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Climate change and conflicts – Three things you need to know

Published on Monday, 16 September 2019

Climate change may pose a major challenge to peace in the coming years. Here are three things we think you should know about the complex relationship between climate change and conflict.

Syrian Children filling water canisters at Al-Zaatari refugee camp in Jordan. There is evidence that a climate change intensified drought contributed to the war in Syria. Photo: Mustafa Bader (CC BY-SA 4.0)

Climate change is a threat multiplier

One way to look at this complex issue is to view climate change as a threat multiplier. Climate change doesn’t directly cause conflicts, but it can aggravate existing tensions. Climate change shuffles the deck and boosts or diminishes other variables in the equation.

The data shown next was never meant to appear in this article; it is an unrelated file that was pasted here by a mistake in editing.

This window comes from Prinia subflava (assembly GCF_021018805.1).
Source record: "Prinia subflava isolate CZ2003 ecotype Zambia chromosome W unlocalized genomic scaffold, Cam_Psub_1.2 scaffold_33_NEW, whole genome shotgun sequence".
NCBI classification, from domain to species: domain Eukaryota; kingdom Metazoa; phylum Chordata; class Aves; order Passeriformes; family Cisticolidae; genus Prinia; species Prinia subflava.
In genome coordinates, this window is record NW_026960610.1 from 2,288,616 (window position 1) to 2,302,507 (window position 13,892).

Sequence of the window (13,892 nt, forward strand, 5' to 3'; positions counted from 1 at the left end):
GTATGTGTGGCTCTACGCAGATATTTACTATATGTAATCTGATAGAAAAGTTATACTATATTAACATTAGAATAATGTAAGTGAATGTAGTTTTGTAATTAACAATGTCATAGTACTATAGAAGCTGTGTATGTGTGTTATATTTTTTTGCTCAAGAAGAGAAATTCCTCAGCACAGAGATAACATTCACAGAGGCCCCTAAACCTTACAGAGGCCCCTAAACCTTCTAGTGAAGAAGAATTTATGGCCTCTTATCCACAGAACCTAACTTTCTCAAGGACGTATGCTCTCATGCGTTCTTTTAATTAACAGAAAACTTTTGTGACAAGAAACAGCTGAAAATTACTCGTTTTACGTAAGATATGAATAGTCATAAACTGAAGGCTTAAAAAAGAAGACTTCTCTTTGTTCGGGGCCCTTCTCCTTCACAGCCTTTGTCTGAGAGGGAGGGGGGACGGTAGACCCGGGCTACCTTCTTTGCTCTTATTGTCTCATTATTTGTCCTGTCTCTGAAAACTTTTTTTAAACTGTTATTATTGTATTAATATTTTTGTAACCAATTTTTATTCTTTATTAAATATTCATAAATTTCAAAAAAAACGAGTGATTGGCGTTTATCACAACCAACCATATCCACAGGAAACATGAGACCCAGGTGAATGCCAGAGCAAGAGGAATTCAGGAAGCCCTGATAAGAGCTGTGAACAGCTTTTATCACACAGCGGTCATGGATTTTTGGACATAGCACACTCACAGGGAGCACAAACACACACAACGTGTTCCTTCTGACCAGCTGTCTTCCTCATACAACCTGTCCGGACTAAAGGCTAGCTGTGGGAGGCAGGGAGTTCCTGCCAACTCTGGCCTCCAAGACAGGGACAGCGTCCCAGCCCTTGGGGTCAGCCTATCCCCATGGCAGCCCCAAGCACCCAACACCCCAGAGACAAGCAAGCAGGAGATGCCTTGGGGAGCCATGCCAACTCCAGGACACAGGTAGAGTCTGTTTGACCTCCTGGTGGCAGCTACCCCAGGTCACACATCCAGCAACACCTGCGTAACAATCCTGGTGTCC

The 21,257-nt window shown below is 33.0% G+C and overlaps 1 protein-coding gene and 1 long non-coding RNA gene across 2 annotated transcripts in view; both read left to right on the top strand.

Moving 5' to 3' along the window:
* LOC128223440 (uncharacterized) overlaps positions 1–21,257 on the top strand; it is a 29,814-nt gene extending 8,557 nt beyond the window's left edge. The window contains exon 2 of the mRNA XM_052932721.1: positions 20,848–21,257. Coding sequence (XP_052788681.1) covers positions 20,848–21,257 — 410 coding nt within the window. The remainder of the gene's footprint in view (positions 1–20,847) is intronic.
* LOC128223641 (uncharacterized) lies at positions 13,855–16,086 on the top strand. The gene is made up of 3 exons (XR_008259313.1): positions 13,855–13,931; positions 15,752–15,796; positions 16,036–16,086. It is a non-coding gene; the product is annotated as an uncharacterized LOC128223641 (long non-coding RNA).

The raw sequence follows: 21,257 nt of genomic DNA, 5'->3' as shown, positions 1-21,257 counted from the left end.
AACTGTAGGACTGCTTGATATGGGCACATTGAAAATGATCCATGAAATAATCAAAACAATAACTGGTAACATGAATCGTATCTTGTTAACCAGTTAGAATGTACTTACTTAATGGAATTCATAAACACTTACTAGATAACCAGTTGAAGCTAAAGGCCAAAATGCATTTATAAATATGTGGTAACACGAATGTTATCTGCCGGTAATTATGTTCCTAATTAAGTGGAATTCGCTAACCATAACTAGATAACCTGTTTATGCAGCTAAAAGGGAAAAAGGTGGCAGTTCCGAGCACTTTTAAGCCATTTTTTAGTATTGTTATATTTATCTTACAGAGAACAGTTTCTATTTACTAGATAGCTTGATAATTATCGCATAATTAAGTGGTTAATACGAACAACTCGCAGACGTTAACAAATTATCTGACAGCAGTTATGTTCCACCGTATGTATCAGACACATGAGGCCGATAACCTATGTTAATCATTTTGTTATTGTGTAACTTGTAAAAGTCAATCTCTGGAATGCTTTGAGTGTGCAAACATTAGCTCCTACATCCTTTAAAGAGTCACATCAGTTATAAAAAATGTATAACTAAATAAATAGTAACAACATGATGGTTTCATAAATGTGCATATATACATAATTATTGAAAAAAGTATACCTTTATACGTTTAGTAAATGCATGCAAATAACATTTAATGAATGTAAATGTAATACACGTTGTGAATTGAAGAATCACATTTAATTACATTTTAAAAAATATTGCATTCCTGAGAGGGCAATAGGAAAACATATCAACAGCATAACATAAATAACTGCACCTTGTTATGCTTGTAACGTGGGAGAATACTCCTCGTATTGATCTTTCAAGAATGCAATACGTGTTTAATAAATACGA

Two key ways have been identified about how climate change increases conflict risk. First, as climate change progresses, it puts serious pressure on livelihoods, potentially destabilising the immediate environs. Secondly, as these more direct effects are felt, people may be forced to migrate, which can create tensions in receiving areas.

Increasingly unpredictable and extreme weather patterns can work to destabilise an area by stripping people of their livelihoods, especially in places that depend on agriculture and fishing. This may contribute to existing tensions by increasing competition for scarce resources. Armed groups might offer a more stable income than, for instance, failed farming. This risk is especially true in peripheral areas that lack government presence, such as the Lake Chad Basin. Read more on the crisis here.